Global passenger traffic demand, measured in total revenue passenger kilometres, rose by 7.2 per cent in October 2017 compared with the same month a year ago, said the International Air Transport Association (IATA).
Globally, Iata forecasts global industry net profit to rise to $38.4 billion in 2018, an improvement from the $34.5bn expected net profit in 2017, which Iata revised from a $31.4bn forecast in June. Of the $38.4bn, $27.9bn will come from North American and European airlines.
Compared to global worldwide passenger growth of 7.3 percent in October, the Middle East region was underperforming.
The demand mean for global air freight in October slowed from the 9.2 percent annual growth reported in September.
In its statement, IATA said the USA figure, up from a forecast $15.6 billion in 2017, actually represents a slight fall away in market share.
IATA's statistics show that, when compared to the same month in 2016, passenger traffic in China grew by an impressive 10 percent in October. Passenger traffic (revenue passenger kilometers or RPKs) is expected to rise 6.0 per cent (slightly down on the 7.5 per cent growth of 2017 but still ahead of the average of the past 10-20 years of 5.5 per cent), which will exceed a capacity expansion (available seat kilometers or ASKs) of 5.7 per cent.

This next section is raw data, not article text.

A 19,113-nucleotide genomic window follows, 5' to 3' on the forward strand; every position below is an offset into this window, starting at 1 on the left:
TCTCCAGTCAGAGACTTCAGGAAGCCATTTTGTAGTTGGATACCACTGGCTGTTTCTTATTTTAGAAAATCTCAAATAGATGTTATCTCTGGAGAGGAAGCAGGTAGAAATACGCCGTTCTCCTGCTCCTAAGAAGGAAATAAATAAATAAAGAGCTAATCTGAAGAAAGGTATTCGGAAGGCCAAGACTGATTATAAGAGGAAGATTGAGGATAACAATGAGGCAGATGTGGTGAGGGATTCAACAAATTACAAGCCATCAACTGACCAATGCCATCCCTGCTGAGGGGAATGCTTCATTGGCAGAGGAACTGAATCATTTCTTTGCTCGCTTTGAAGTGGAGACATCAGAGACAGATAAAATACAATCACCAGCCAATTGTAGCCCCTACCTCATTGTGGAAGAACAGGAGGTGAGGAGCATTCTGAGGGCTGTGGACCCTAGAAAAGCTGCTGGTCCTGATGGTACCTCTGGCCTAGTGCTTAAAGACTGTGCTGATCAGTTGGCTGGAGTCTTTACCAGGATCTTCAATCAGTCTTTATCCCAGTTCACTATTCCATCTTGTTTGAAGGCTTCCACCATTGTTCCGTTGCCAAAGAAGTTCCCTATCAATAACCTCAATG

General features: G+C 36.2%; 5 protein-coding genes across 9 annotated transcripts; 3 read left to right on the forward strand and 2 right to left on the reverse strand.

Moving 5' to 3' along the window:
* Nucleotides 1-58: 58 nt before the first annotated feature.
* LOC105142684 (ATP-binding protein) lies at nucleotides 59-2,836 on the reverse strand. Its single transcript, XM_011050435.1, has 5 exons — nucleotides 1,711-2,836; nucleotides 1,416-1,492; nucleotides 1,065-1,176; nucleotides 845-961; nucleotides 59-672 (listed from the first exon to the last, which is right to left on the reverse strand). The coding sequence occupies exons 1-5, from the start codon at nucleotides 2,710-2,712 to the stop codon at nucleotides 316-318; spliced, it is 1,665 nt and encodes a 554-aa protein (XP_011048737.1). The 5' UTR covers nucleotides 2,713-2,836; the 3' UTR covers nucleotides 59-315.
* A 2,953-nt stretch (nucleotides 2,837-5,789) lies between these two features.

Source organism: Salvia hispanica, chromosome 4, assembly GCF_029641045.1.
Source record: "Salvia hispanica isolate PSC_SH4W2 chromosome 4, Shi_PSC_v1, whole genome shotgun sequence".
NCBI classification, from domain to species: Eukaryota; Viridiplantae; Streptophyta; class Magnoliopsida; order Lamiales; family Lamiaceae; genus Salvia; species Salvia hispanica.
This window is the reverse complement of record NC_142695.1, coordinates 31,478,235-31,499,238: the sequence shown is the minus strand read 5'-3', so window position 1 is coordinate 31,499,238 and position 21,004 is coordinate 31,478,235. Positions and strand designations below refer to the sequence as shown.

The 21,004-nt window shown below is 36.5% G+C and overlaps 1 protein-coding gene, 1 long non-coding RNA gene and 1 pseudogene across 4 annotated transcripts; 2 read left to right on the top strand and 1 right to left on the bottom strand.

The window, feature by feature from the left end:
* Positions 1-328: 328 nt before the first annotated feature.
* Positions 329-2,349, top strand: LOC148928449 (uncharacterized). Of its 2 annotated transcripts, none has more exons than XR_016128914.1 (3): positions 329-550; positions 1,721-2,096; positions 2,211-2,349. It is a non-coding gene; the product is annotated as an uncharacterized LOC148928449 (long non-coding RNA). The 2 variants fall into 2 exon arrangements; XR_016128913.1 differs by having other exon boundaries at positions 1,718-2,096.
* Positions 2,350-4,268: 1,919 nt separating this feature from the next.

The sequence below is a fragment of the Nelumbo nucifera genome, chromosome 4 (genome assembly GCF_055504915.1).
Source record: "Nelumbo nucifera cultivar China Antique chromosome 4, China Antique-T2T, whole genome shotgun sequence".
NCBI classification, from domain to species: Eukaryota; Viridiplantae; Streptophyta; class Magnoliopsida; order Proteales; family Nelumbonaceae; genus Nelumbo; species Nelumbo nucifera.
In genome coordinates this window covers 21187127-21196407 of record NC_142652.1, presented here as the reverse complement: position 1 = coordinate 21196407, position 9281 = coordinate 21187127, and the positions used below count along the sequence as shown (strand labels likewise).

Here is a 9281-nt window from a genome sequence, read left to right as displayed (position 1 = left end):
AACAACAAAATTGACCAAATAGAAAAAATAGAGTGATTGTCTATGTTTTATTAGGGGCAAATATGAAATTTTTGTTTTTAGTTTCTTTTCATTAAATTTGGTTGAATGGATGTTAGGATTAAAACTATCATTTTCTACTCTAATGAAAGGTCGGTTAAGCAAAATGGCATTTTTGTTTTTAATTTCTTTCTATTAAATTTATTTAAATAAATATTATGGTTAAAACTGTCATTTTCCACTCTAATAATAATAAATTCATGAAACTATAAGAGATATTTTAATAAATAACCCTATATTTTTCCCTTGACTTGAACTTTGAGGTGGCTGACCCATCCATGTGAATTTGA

The heightened expectations are a result of strong demand, efficiency, and reduced interest payments the IATA said.
Iata chief Alexandre de Juniac said: "These are good times for the global air transport industry".
An estimated 4.3bn passengers will travel next year, with air cargo to rise to 62.5m tonnes.
Rising fuel prices have also hit US airlines, but high demand and improving economies in Europe have helped trigger profit in airlines worldwide, an IATA economist told Reuters.
Airlines in all regions recorded growth. As a result, net margin will edge up from 4.6 per cent in 2017 to 4.7 per cent in 2018 despite operating margins being squeezed by increasing costs. African airlines are projected to lose $100 million.
While the momentum may moderate in 2018, e-commerce will likely help underpin global cargo growth.
Iata said passenger numbers are expected to increase to 4.3 billion in 2018.
The Middle Eastern carriers are poised to double profits to US$600 million next year due to a 7 per cent growth in demand and a scaling back of capacity injection.
"Overall unit costs are expected to grow by 4.3 per cent in 2018 [a significant acceleration on the 1.7 per cent increase in 2017]".